News tagged with immune

Related topics: immune system

Inhibitory signal pathways identified

LMU researchers led by Christian Weber show that the chemokine receptor CXCR4 protects the integrity of arterial walls, and define a new mechanism that restricts the deleterious accumulation of cholesterol in atherosclerotic ...

May 08, 2017
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Immune cells derived from specialised progenitors

Dendritic cells are gatekeepers of Immunity and are crucial for the detection and initiation of Immunity against pathogens and foreign substances. Up to now dendritic cell subtypes were thought to develop from one common ...

May 05, 2017
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Immunity (medical)

Immunity is a biological term that describes a state of having sufficient biological defenses to avoid infection, disease, or other unwanted biological invasion. Immunity involves both specific and non-specific components. The non-specific components act either as barriers or as eliminators of wide range of pathogens irrespective of antigenic specificity. Other components of the immune system adapt themselves to each new disease encountered and are able to generate pathogen-specific immunity.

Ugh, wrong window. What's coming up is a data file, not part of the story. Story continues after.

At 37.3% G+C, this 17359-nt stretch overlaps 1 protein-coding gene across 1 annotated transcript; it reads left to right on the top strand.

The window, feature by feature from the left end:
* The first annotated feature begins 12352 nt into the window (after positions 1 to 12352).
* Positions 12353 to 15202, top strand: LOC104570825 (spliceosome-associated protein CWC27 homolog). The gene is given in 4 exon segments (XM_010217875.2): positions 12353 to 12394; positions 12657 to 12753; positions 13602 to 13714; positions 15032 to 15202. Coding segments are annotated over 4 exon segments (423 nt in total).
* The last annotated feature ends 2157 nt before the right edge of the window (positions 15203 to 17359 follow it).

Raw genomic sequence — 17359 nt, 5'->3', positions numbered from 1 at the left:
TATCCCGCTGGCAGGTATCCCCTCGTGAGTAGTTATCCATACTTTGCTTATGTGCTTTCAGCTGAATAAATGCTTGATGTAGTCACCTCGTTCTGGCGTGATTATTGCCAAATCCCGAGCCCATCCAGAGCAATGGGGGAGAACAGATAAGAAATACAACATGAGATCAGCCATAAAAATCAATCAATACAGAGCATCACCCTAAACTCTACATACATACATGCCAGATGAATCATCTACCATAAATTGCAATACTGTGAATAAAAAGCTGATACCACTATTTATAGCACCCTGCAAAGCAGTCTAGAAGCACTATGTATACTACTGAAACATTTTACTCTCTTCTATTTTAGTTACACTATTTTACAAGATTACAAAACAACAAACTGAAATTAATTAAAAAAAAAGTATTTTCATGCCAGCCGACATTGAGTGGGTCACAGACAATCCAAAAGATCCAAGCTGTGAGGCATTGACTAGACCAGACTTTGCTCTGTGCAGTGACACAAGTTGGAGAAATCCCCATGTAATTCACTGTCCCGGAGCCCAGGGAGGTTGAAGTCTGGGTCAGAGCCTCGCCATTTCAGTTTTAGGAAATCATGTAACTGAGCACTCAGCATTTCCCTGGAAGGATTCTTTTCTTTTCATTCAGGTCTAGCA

Adaptive immunity is often sub-divided into two major types depending on how the immunity was introduced. Naturally acquired immunity occurs through contact with a disease causing agent, when the contact was not deliberate, whereas artificially acquired immunity develops only through deliberate actions such as vaccination. Both naturally and artificially acquired immunity can be further subdivided depending on whether immunity is induced in the host or passively transferred from a immune host. Passive immunity is acquired through transfer of antibodies or activated T-cells from an immune host, and is short lived, usually lasts only a few months, whereas active immunity is induced in the host itself by antigen, and lasts much longer, sometimes life-long. The diagram below summarizes these divisions of immunity.

This text uses material from Wikipedia, licensed under CC BY-SA

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